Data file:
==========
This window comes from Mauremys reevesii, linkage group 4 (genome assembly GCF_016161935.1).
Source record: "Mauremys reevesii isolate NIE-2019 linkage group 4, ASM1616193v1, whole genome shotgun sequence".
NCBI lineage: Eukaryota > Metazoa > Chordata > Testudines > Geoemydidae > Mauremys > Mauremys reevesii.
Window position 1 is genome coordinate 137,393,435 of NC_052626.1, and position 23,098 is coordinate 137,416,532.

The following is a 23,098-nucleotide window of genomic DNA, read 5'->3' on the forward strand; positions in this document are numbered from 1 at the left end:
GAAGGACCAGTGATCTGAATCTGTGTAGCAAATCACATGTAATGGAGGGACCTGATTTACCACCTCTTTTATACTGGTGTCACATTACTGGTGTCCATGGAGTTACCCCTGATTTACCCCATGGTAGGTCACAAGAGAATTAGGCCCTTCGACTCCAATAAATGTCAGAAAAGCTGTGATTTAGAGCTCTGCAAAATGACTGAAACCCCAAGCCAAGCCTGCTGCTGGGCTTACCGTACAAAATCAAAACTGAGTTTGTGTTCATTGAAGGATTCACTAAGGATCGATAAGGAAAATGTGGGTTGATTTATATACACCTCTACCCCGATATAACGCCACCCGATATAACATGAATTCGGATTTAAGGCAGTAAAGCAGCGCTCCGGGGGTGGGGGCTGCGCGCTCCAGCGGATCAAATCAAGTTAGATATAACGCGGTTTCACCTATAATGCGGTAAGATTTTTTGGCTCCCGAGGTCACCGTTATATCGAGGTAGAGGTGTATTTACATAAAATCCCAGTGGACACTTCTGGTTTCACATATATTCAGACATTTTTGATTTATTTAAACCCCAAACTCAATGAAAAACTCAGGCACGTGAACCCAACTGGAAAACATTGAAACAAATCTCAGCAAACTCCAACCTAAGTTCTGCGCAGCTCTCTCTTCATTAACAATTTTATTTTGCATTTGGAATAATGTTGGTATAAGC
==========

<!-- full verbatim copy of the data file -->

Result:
This window comes from Mauremys reevesii, linkage group 4 (genome assembly GCF_016161935.1).
Source record: "Mauremys reevesii isolate NIE-2019 linkage group 4, ASM1616193v1, whole genome shotgun sequence".
NCBI lineage: Eukaryota > Metazoa > Chordata > Testudines > Geoemydidae > Mauremys > Mauremys reevesii.
Window position 1 is genome coordinate 137,393,435 of NC_052626.1, and position 23,098 is coordinate 137,416,532.

The following is a 23,098-nucleotide window of genomic DNA, read 5'->3' on the forward strand; positions in this document are numbered from 1 at the left end:
GAAGGACCAGTGATCTGAATCTGTGTAGCAAATCACATGTAATGGAGGGACCTGATTTACCACCTCTTTTATACTGGTGTCACATTACTGGTGTCCATGGAGTTACCCCTGATTTACCCCATGGTAGGTCACAAGAGAATTAGGCCCTTCGACTCCAATAAATGTCAGAAAAGCTGTGATTTAGAGCTCTGCAAAATGACTGAAACCCCAAGCCAAGCCTGCTGCTGGGCTTACCGTACAAAATCAAAACTGAGTTTGTGTTCATTGAAGGATTCACTAAGGATCGATAAGGAAAATGTGGGTTGATTTATATACACCTCTACCCCGATATAACGCCACCCGATATAACATGAATTCGGATTTAAGGCAGTAAAGCAGCGCTCCGGGGGTGGGGGCTGCGCGCTCCAGCGGATCAAATCAAGTTAGATATAACGCGGTTTCACCTATAATGCGGTAAGATTTTTTGGCTCCCGAGGTCACCGTTATATCGAGGTAGAGGTGTATTTACATAAAATCCCAGTGGACACTTCTGGTTTCACATATATTCAGACATTTTTGATTTATTTAAACCCCAAACTCAATGAAAAACTCAGGCACGTGAACCCAACTGGAAAACATTGAAACAAATCTCAGCAAACTCCAACCTAAGTTCTGCGCAGCTCTCTCTTCATTAACAATTTTATTTTGCATTTGGAATAATGTTGGTATAAGC